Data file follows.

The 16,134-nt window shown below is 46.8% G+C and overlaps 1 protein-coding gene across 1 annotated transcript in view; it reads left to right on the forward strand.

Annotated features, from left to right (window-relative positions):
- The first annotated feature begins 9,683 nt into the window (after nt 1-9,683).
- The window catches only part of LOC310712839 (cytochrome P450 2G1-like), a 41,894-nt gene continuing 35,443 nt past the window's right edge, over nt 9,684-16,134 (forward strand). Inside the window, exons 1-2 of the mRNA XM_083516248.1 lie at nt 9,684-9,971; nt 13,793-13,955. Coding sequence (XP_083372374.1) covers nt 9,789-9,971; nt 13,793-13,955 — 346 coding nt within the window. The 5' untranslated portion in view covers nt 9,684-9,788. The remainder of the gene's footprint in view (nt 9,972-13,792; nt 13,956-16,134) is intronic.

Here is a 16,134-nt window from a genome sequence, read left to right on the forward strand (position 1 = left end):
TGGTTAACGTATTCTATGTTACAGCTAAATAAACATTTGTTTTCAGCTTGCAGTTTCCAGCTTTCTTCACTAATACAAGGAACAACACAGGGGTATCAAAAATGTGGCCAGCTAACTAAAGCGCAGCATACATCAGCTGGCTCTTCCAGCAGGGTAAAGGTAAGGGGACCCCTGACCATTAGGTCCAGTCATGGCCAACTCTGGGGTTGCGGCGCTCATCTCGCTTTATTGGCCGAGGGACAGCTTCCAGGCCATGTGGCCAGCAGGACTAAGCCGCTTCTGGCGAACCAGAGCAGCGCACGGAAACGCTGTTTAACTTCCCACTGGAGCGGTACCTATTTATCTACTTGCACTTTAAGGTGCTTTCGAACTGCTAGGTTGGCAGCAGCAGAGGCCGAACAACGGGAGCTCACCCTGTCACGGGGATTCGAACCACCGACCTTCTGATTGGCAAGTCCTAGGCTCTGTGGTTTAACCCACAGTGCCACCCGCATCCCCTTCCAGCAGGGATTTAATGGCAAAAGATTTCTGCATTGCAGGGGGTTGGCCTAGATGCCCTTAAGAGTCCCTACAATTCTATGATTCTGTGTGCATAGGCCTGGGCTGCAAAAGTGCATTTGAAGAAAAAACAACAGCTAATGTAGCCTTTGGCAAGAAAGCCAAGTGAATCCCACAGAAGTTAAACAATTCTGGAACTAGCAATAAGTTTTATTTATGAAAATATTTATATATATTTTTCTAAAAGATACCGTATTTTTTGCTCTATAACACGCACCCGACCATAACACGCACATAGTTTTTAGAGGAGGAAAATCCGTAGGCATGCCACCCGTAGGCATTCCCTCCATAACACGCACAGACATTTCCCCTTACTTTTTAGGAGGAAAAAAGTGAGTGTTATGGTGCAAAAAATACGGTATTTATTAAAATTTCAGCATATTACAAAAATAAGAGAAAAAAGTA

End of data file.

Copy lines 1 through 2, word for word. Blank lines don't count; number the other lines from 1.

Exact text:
The 16,134-nt window shown below is 46.8% G+C and overlaps 1 protein-coding gene across 1 annotated transcript in view; it reads left to right on the forward strand.

Annotated features, from left to right (window-relative positions):